The University of Malta had launched a detailed study of early school leaving in Malta, using Cottonera as a case study.
The project will focus on six pupils in Form II and six in Form V who have a background where none of their relatives has gone to university and the parents have a low income and a relatively low level of education.
The study will assess community and peer mentoring, school support and family-based support, Dr Carmel Cefai, project coordinator said.
The study, titled Promoting Resilience in Education was formally launched last month and explained at a seminar today.
The children who will be closely assessed will be identified in February.
The idea is to assess which interventions are effective to prevent children from dropping out of schooling at 16, Dr Cefai said.
Should the project be successful, it will grow into a nation-wide strategy.
Malta has the highest rate of early school-leavers in the EU. Significant progress was made in recent years but 36% of youngsters still drop out of schooling at 16. Malta hopes to bring this figure down to 29% by 2020, but the EU target for the same year is 10%. The current EU average of school leavers is 14.4%
University Rector Juanito Camilleri said Malta still had a shockingly low level of tertiary education participation in some towns and villages. A number of pupils just needed an extra nudge to go into tertiary education and the authorities needed to focus on these children first, he said.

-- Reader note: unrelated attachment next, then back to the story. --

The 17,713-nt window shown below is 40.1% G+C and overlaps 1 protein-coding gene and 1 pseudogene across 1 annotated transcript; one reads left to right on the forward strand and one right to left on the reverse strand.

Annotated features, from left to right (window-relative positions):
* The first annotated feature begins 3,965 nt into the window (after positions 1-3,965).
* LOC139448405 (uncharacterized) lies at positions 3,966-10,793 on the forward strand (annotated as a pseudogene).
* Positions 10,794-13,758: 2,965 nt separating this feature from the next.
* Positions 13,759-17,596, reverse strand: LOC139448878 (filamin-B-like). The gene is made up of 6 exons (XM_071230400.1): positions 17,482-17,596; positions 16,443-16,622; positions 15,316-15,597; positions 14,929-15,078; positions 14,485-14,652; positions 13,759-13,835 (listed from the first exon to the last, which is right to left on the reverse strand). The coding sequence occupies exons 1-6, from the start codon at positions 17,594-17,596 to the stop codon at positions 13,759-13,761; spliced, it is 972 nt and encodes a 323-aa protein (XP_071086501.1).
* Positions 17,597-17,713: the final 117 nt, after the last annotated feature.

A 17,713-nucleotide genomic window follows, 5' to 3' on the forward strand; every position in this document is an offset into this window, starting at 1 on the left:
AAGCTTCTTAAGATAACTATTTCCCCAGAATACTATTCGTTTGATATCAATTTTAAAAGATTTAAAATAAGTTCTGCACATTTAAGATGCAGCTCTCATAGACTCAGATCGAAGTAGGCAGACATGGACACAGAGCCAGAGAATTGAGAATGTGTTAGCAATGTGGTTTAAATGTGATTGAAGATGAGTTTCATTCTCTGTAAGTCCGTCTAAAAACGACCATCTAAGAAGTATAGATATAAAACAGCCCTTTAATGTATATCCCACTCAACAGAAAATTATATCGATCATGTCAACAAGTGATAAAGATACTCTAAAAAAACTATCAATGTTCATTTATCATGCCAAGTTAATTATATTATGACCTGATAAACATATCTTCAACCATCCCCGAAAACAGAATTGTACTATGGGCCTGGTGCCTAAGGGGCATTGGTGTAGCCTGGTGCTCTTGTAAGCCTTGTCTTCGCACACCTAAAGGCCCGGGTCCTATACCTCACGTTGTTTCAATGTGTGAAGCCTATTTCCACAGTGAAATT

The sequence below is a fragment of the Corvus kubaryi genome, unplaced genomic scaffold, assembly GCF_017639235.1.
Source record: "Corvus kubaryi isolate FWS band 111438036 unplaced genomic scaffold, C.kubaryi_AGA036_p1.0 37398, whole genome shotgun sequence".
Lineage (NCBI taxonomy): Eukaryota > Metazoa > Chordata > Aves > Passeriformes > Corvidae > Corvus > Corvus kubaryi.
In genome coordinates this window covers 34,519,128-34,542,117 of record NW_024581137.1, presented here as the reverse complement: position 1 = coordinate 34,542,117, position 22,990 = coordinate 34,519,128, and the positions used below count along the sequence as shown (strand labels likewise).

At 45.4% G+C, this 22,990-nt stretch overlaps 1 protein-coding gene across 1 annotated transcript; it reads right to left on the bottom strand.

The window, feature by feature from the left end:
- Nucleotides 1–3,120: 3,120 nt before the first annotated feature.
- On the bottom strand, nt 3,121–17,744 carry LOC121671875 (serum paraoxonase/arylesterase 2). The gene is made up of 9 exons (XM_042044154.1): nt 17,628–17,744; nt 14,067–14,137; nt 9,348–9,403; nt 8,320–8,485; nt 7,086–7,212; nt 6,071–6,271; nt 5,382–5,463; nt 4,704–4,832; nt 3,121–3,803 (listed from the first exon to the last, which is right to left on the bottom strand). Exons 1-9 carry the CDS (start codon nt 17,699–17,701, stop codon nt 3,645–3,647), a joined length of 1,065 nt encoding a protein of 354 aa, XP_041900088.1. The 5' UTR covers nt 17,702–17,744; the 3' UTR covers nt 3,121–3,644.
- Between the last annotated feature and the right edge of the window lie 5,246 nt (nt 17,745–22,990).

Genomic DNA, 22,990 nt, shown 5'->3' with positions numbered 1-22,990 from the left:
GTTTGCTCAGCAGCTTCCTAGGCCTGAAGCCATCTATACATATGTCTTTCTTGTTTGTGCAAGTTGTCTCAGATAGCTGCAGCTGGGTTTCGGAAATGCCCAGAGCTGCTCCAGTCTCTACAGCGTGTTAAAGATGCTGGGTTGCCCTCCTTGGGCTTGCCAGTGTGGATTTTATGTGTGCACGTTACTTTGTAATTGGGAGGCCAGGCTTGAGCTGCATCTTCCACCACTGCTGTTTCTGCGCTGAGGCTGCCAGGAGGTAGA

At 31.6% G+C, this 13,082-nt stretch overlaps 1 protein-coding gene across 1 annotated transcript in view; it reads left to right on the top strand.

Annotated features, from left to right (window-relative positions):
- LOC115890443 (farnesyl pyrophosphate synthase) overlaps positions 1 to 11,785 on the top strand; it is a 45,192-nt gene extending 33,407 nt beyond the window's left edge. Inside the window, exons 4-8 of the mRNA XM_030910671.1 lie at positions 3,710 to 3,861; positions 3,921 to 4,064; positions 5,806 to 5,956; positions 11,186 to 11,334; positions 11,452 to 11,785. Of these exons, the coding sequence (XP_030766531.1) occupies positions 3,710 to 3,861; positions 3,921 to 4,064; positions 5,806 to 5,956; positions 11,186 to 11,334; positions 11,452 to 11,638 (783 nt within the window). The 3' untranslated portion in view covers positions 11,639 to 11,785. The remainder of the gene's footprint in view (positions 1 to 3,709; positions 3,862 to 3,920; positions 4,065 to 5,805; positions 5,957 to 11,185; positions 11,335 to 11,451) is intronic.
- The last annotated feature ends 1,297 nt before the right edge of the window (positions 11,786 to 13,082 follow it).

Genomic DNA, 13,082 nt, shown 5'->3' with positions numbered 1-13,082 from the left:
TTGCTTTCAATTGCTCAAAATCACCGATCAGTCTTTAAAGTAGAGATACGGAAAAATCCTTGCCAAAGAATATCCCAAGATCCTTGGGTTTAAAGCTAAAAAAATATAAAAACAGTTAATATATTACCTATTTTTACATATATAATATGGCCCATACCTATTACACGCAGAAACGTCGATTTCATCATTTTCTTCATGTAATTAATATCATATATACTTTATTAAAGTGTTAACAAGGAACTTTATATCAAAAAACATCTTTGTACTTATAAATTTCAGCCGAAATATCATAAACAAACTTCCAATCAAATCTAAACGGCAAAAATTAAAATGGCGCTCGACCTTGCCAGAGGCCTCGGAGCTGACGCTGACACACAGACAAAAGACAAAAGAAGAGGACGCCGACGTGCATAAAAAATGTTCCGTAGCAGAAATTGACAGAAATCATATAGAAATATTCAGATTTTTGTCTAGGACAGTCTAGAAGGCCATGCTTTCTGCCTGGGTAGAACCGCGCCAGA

Paul Downes, Director of the Education Disadvantage Centre at St Patrick’s College in Dublin, gave examples of how other European countries had encouraged participation in tertiary education.
He said that pupils in countries such as Malta did not have problems of cost for schooling, but universities needed to have closer links to community life. Community leaders should be included in discussion on access to education. There should be engagement with students, from a young age, and the promotion of a sense of meaning as to why people should be at university.
In countries such as Estonia, he said, they had preparatory admission classes.
The fact that education was structured on ‘O’ and ‘A ‘levels created hurdles and it was better to have a system such as in Ireland, where schooling was compulsory to 18, he said.
There should also be lifelong education centres in the community.